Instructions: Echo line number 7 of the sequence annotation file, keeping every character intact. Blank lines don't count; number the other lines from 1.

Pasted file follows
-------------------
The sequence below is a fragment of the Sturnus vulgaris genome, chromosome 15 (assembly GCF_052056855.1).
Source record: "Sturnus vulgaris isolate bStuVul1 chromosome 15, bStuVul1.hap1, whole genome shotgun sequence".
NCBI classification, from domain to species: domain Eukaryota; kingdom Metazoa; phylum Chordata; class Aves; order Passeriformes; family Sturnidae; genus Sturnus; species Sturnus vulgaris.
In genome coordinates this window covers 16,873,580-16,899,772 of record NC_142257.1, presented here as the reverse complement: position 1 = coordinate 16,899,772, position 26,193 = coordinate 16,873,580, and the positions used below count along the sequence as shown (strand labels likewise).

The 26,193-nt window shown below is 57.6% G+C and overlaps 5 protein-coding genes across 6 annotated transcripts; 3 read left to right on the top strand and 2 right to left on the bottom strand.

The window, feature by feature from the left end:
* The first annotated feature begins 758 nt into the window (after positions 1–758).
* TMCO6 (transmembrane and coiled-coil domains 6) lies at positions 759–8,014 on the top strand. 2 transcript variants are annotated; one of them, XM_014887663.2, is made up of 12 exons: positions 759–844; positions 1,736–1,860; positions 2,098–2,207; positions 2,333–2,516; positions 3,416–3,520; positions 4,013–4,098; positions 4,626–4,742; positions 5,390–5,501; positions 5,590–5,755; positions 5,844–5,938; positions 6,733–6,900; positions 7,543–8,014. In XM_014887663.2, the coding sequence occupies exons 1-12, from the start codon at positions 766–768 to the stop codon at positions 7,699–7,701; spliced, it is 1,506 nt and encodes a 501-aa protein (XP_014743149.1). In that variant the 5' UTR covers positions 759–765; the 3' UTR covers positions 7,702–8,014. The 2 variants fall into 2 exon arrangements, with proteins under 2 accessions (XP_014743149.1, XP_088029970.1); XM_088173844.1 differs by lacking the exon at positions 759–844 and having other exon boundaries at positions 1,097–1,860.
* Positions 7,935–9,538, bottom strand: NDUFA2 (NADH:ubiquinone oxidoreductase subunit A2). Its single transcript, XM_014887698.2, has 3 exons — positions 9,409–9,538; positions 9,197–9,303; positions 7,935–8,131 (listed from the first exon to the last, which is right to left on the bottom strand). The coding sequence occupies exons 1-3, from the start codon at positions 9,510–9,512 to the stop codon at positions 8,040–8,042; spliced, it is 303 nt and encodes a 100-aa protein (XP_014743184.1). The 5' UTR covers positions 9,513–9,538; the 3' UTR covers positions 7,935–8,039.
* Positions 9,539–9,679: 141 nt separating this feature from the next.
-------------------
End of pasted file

* The first annotated feature begins 758 nt into the window (after positions 1–758).